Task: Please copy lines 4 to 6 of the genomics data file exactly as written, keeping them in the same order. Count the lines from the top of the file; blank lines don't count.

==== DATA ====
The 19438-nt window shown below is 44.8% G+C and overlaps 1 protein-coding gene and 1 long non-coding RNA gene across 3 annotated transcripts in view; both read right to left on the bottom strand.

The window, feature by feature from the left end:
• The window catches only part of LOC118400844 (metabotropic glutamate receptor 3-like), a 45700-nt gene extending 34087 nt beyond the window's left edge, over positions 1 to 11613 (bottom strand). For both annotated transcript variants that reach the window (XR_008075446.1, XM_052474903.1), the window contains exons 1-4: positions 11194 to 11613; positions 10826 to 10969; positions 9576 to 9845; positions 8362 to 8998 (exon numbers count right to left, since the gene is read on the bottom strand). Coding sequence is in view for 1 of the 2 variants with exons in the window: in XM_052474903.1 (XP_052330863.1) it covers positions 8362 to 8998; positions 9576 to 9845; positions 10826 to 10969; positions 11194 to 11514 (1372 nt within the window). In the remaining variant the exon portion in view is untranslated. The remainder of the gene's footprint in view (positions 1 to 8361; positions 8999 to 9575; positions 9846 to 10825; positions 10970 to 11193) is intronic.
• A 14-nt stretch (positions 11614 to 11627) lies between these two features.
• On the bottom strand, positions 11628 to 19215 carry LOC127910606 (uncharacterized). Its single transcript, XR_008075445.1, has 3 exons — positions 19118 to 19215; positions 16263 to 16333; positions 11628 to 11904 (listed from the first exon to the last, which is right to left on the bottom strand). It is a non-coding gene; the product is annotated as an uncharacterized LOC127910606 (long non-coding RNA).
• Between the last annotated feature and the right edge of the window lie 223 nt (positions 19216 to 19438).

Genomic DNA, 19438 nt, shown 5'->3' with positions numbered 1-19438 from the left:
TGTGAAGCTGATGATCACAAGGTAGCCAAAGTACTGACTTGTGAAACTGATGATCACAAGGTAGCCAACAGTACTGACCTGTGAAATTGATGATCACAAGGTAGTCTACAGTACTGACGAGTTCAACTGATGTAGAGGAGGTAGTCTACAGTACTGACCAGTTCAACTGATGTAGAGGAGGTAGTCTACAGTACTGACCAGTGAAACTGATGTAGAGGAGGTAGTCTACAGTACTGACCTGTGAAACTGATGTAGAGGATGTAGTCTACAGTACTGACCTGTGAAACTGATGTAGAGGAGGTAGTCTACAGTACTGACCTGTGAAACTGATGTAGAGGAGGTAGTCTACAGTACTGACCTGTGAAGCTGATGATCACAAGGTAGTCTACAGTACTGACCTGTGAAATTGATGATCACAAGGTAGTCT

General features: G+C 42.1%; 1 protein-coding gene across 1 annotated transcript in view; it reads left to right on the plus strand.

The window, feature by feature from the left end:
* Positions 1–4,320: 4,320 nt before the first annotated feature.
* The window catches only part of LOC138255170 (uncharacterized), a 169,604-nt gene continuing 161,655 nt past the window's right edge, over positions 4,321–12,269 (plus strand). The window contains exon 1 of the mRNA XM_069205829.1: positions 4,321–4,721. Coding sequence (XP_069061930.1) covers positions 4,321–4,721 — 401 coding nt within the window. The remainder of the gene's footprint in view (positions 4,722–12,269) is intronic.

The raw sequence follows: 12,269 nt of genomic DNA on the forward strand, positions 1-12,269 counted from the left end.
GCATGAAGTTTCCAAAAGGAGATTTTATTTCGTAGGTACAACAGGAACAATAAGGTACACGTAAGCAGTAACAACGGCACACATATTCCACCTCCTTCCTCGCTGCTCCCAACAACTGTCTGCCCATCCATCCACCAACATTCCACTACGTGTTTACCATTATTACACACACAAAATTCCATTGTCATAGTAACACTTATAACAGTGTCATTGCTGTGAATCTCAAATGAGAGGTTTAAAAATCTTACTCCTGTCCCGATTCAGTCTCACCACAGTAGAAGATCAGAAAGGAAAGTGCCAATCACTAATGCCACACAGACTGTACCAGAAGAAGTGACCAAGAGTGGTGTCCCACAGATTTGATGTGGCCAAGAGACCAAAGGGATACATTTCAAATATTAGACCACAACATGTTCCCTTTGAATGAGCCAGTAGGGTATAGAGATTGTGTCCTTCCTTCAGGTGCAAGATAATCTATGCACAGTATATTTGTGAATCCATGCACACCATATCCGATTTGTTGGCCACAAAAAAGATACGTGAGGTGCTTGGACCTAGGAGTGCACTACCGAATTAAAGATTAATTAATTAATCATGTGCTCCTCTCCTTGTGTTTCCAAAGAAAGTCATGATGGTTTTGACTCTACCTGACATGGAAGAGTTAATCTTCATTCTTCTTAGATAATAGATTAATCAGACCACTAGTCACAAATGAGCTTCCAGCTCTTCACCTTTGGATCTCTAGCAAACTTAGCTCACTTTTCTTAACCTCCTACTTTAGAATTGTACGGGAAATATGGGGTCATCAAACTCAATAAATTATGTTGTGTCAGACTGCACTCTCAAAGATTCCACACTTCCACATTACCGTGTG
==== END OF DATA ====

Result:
• A 14-nt stretch (positions 11614 to 11627) lies between these two features.
• On the bottom strand, positions 11628 to 19215 carry LOC127910606 (uncharacterized). Its single transcript, XR_008075445.1, has 3 exons — positions 19118 to 19215; positions 16263 to 16333; positions 11628 to 11904 (listed from the first exon to the last, which is right to left on the bottom strand). It is a non-coding gene; the product is annotated as an uncharacterized LOC127910606 (long non-coding RNA).
• Between the last annotated feature and the right edge of the window lie 223 nt (positions 19216 to 19438).